Story branching test

July 18, 2013

It’s hot. Too hot to be outside. But here you are, lounging by the pool at the Tiki Barge in South Baltimore, watching the ice melt in your half-empty Jack and Coke.

You’d love to take a dip in the pool, if the water wasn’t 85 degrees and covered in a slimy coat of coconut oil from the other 20-somethings nearby. Eww.

Just then, your cell phone buzzes with a text from your friend Evan.

“Dude somebody kidnapped John Waters!”

“Sucks for him, but what am I supposed to do about it,” you text back.

“Dude they’re offering a $25,000 reward if you help find him …”

A series of numbers come to mind: Your student loans, your car payments, the credit card bill. Also, you kind of like Waters. No one deserves to be kidnapped, especially a notorious Baltimore filmmaker. And it’s not like you have anything else better to do. 

Suddenly thrilled by the idea of being a hero and also getting paid for it, you chug the rest of your watery cocktail and leap out of your lounge chair, ready to roll. But where do you start?

Hampden sounds good. Waters filmed one of his movies, "Pecker," there, and he still gets his fan mail sent to Atomic Books. Maybe someone there knows his last whereabouts.

Then again, it might be better to talk to a local movie buff about Waters and his films. Every year, he hosts a screening at the Charles Theatre in Station North. One of the managers could give you some tips about where Waters hangs out, or who would possibly kidnap him in the first place.

Which will it be?

If you want to try Hampden, go to B.

To head to the Charles Theatre, go to I.

Story branch B

Ah, The Avenue. A pack of MICA hipster types chats outside Golden West, dragging on Natural American Spirits while they wait for a table. Across the street, a large woman with knotty hair, a tank top and the tiniest pair of shorts is yelling something unintelligible at a skinny man with no shirt and long, baggy pants.

Suddenly, you grow weak -- too weak to stand. You drop to your knees, wondering what's wrong. Then you remember you haven't had breakfast, or dinner last night -- just drinks. You need something to eat. Now.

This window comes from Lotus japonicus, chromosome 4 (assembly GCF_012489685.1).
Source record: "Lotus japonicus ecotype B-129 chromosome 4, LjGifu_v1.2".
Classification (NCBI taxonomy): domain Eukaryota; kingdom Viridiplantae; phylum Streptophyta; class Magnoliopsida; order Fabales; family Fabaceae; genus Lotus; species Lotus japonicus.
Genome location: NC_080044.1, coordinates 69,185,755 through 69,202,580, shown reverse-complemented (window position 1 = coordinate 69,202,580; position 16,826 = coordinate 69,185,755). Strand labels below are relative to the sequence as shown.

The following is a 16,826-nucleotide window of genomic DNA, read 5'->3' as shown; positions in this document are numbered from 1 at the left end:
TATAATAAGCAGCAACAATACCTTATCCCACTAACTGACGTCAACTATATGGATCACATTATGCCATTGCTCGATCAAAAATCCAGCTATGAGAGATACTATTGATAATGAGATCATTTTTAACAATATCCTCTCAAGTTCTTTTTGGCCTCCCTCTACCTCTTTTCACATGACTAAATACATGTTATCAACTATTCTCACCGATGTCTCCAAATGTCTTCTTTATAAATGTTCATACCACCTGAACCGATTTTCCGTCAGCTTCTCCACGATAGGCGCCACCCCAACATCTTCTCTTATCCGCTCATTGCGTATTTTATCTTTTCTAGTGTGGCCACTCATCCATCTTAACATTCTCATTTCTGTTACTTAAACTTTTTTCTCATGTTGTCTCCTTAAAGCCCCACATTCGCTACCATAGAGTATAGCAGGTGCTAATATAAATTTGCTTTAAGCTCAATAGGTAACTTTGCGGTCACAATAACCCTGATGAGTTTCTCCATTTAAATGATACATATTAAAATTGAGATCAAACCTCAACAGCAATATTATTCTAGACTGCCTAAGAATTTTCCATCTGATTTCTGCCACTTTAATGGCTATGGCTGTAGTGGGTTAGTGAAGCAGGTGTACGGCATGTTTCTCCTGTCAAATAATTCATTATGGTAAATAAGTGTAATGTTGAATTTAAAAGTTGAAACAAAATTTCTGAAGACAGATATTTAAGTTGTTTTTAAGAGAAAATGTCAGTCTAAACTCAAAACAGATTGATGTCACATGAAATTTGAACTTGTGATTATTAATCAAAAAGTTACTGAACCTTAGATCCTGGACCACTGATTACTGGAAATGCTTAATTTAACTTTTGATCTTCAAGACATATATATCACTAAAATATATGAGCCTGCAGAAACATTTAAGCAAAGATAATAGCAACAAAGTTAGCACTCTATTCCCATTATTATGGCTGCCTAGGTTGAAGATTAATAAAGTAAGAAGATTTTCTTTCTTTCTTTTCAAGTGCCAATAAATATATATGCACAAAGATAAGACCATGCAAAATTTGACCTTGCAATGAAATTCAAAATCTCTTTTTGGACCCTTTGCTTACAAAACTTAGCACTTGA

Glancing across the street, you spot the giant pink flamingo outside Cafe Hon. So close, but so far away. A HON Burger, with a side of kitsch, sounds amazing right now. But you might not be able to make it that far.

Just then, a woman walking a dog walks by, and stops to let the dog relieve itself on the sidewalk. When the dog finishes its business, she pulls a plastic bag out of her pocket and picks up the droppings with it. Her cell phone rings -- distracted, she leaves the bag on the sidewalk in front of you and walks away.

Famished, you remember the infamous scene in Waters' film "Pink Flamingos," where Divine eats dog doo-doo. She was OK. Maybe you'll be OK too.

Time is running out.

To crawl across the street to Cafe Hon, go to C.

To open the bag and indulge yourself, go to D.

Story branch C

You settle down for a nice meal, but just as the burger arrives, the doors fling open. You hear a string of British expletives, and squint to make out the silhouette in the doorway.

"Look at this place! Have you learned nothing from me?!?!," the man shouts. It's "Kitchen Nightmares" host Gordon Ramsay! In the fall of 2011, he and his crew came to help save the ailing Cafe Hon, and he returned last year to see how things went. But now he's back again, and out for blood.

The first to die is the hostess, who doesn't see the butcher's knife in Ramsay's hand. A server screams, and spills a plate of meatloaf into a diner's lap.

A second later, Ramsay is standing over your table.

"How's your bloody burger?" he asks. 

You panic.

"Hon-tastic?" you offer.

"Not bloody enough," he screams, a wicked smile stretching across his face. He swings down the knife, ending your meal -- and your life.

Maybe you should have ordered the crab cake.

Story branch D 

Your stomach is full, and you feel the spirit of Divine upon you. But it also could be the parasites swimming through your intestines. This is what method actors do, you tell yourself. You hear a voice in your head.

"Come see me," it whispers.

Could it be Divine, calling to you from beyond the grave? Or a hallucination from the e coli?
Divine may be dead, but she does have a statue at the American Visionary Art Museum. Maybe that's what the voice means.

Still, you worry. What if you need to get your stomach pumped? You did just eat dog droppings, after all.

To visit Divine's statue at AVAM, go to E.

To head to Marcy Hospital and purge yourself, go to F.

Story branch E  

A blinding light hits you as you approach this South Baltimore museum. You squint, and then realize it's just the sun reflected from the thousands of pieces of bright metal and glass on the side of the building. But it's a good omen.

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